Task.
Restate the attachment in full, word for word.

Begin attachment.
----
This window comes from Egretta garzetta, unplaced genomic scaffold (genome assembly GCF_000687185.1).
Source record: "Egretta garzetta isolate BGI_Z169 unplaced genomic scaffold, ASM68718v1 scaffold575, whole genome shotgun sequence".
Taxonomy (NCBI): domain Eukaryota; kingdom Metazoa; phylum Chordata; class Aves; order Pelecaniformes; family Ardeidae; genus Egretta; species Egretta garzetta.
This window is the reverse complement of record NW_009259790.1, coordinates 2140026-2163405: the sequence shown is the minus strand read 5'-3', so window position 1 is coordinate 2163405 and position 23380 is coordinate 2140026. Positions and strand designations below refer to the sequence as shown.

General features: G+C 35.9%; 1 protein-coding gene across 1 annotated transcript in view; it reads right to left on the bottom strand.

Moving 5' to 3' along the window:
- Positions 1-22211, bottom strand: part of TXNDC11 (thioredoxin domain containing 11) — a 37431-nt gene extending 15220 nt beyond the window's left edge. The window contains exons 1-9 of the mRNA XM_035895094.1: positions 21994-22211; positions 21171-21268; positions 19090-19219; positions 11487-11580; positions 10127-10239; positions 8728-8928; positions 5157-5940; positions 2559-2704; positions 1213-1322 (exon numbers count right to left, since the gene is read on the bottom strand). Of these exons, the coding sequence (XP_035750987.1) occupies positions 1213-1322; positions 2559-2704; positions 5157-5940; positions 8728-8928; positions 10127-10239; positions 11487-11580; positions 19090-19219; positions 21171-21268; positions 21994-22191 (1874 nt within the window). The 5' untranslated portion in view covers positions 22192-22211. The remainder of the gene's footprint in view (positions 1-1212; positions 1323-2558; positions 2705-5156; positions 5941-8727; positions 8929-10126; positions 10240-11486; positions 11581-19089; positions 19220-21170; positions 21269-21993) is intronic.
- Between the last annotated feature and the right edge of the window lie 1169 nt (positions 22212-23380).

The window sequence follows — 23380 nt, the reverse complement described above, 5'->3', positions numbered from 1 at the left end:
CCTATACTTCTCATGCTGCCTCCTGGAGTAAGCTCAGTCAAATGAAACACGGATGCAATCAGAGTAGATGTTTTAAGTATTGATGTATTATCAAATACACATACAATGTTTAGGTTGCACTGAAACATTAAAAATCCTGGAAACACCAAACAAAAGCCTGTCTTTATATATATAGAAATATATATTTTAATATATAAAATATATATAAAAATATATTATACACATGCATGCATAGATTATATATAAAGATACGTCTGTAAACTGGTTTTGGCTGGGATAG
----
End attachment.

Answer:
This window comes from Egretta garzetta, unplaced genomic scaffold (genome assembly GCF_000687185.1).
Source record: "Egretta garzetta isolate BGI_Z169 unplaced genomic scaffold, ASM68718v1 scaffold575, whole genome shotgun sequence".
Taxonomy (NCBI): domain Eukaryota; kingdom Metazoa; phylum Chordata; class Aves; order Pelecaniformes; family Ardeidae; genus Egretta; species Egretta garzetta.
This window is the reverse complement of record NW_009259790.1, coordinates 2140026-2163405: the sequence shown is the minus strand read 5'-3', so window position 1 is coordinate 2163405 and position 23380 is coordinate 2140026. Positions and strand designations below refer to the sequence as shown.

General features: G+C 35.9%; 1 protein-coding gene across 1 annotated transcript in view; it reads right to left on the bottom strand.

Moving 5' to 3' along the window:
- Positions 1-22211, bottom strand: part of TXNDC11 (thioredoxin domain containing 11) — a 37431-nt gene extending 15220 nt beyond the window's left edge. The window contains exons 1-9 of the mRNA XM_035895094.1: positions 21994-22211; positions 21171-21268; positions 19090-19219; positions 11487-11580; positions 10127-10239; positions 8728-8928; positions 5157-5940; positions 2559-2704; positions 1213-1322 (exon numbers count right to left, since the gene is read on the bottom strand). Of these exons, the coding sequence (XP_035750987.1) occupies positions 1213-1322; positions 2559-2704; positions 5157-5940; positions 8728-8928; positions 10127-10239; positions 11487-11580; positions 19090-19219; positions 21171-21268; positions 21994-22191 (1874 nt within the window). The 5' untranslated portion in view covers positions 22192-22211. The remainder of the gene's footprint in view (positions 1-1212; positions 1323-2558; positions 2705-5156; positions 5941-8727; positions 8929-10126; positions 10240-11486; positions 11581-19089; positions 19220-21170; positions 21269-21993) is intronic.
- Between the last annotated feature and the right edge of the window lie 1169 nt (positions 22212-23380).

The window sequence follows — 23380 nt, the reverse complement described above, 5'->3', positions numbered from 1 at the left end:
CCTATACTTCTCATGCTGCCTCCTGGAGTAAGCTCAGTCAAATGAAACACGGATGCAATCAGAGTAGATGTTTTAAGTATTGATGTATTATCAAATACACATACAATGTTTAGGTTGCACTGAAACATTAAAAATCCTGGAAACACCAAACAAAAGCCTGTCTTTATATATATAGAAATATATATTTTAATATATAAAATATATATAAAAATATATTATACACATGCATGCATAGATTATATATAAAGATACGTCTGTAAACTGGTTTTGGCTGGGATAG